1. A homozygous nonsense mutation in the {alpha}3 chain gene of laminin 5 (LAMA3) in Herlitz junctional epidermolysis bullosa: Prenatal exclusion in a fetus at risk

    SciTech Connect

    McGrath, J.A. |; Ciatti, S.; Christiano, A.M.

    1995-09-01

    Mutations in the three genes (LAMA3, LAMB3, and LAMC2) that encode the three chains ({alpha}3, {Beta}3, and {gamma}2, respectively) of laminin 5, a protein involved in epidermal-dermal adhesion, have been established as the genetic basis for the inherited blistering skin disorder, Herlitz junctional epidermolysis bullosa (H-JEB). In this study, we performed mutational analysis on genomic DNA from a child with H-JEB and identified a nonsense mutation in the {alpha}3 chain gene (LAMA3) consisting of a homozygous C-to-T transition resulting in a premature termination codon (CGA {r_arrow} TGA) on both alleles. The parents were shown to be heterozygous carriers of the same mutation. Direct mutation analysis was used to perform DNA-based prenatal diagnosis from a chorionic villus biopsy at 10 weeks` gestation in a subsequent pregnancy. The fetus was predicted to be genotypically normal with respect to the LAMA3 mutation. 15 refs., 1 fig.

  2. A nonsense mutation in the ERG6 gene leads to reduced susceptibility to polyenes in a clinical isolate of Candida glabrata.

    PubMed

    Vandeputte, Patrick; Tronchin, Guy; Larcher, Gérald; Ernoult, Emilie; Bergès, Thierry; Chabasse, Dominique; Bouchara, Jean-Philippe

    2008-10-01

    Unlike the molecular mechanisms that lead to azole drug resistance, the molecular mechanisms that lead to polyene resistance are poorly documented, especially in pathogenic yeasts. We investigated the molecular mechanisms responsible for the reduced susceptibility to polyenes of a clinical isolate of Candida glabrata. Sterol content was analyzed by gas-phase chromatography, and we determined the sequences and levels of expression of several genes involved in ergosterol biosynthesis. We also investigated the effects of the mutation harbored by this isolate on the morphology and ultrastructure of the cell, cell viability, and vitality and susceptibility to cell wall-perturbing agents. The isolate had a lower ergosterol content in its membranes than the wild type, and the lower ergosterol content was found to be associated with a nonsense mutation in the ERG6 gene and induction of the ergosterol biosynthesis pathway. Modifications of the cell wall were also seen, accompanied by increased susceptibility to cell wall-perturbing agents. Finally, this mutation, which resulted in a marked fitness cost, was associated with a higher rate of cell mortality. Wild-type properties were restored by complementation of the isolate with a centromeric plasmid containing a wild-type copy of the ERG6 gene. In conclusion, we have identified the molecular event responsible for decreased susceptibility to polyenes in a clinical isolate of C. glabrata. The nonsense mutation detected in the ERG6 gene of this isolate led to a decrease in ergosterol content. This isolate may constitute a useful tool for analysis of the relevance of protein trafficking in the phenomena of azole resistance and pseudohyphal growth.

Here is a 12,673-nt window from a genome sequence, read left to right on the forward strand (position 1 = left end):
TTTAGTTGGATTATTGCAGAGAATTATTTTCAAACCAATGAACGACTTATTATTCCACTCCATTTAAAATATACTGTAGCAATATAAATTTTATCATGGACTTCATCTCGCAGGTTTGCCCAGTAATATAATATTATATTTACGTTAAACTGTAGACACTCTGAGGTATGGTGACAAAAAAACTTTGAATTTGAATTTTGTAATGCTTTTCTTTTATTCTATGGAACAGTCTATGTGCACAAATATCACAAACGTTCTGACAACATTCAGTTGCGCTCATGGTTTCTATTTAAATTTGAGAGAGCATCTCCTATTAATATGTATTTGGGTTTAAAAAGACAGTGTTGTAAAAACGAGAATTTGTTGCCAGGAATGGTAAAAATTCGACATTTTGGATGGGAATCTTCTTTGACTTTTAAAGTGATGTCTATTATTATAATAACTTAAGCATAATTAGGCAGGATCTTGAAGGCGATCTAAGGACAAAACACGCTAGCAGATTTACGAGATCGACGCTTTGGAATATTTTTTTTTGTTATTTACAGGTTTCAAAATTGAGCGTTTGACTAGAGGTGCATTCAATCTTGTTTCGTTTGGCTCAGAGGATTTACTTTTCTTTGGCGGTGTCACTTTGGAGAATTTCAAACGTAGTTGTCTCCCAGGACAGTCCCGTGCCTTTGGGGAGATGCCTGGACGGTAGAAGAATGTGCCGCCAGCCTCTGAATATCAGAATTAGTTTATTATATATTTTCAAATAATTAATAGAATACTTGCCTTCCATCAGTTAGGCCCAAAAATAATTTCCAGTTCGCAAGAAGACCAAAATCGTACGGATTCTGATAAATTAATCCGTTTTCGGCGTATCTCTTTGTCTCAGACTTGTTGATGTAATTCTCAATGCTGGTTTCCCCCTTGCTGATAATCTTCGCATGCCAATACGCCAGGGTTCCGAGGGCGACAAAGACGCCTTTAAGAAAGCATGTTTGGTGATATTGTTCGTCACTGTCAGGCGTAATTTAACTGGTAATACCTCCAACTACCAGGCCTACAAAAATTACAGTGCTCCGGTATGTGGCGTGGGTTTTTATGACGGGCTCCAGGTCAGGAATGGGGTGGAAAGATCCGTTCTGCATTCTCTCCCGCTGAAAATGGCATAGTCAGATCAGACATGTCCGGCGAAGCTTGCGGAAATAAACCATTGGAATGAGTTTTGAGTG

3. Severe deficiency of cystic fibrosis transmembrane conductance regulator messenger RNA carrying nonsense mutations R553X and W1316X in respiratory epithelial cells of patients with cystic fibrosis.

    PubMed Central

    Hamosh, A; Trapnell, B C; Zeitlin, P L; Montrose-Rafizadeh, C; Rosenstein, B J; Crystal, R G; Cutting, G R

    1991-01-01

    Cystic fibrosis (CF) is the most common, lethal inherited disorder in the Caucasian population. We have recently reported two African-American patients with nonsense mutations in each CF gene and severe pancreatic disease, but mild pulmonary disease. In order to examine the effect of these nonsense mutations on CF gene expression, bronchial and nasal epithelial cells were obtained from one of these patients (no. 246), a compound heterozygote for nonsense mutations R553X and W1316X; a healthy normal individual; a patient (no. 528) homozygous for the common CF mutation (delta F508); and a CF patient (no. 272) who carries the R553X mutation and a missense mutation, S549N. When mRNA from bronchial cells of the normal individual, the delta F508 homozygote, and the S549N/R553X compound heterozygote was reverse transcribed and amplified by polymerase chain reaction using primers derived from the CF gene, DNA fragments of the predicted size were observed. However, patient no. 246 with nonsense mutations in each CF gene has no detectable cystic fibrosis transmembrane conductance regulator (CFTR) messenger RNA, and therefore should have severely diminished, and possibly absent, CFTR protein. Furthermore, less than 2% of the CFTR transcripts in nasal epithelial cells from patient no. 272 (S549N/R553X) were derived from the gene with the nonsense mutation. We conclude that severe reduction in CFTR mRNA causes CF, but can have different consequences in the lung and pancreas. Images PMID:1721624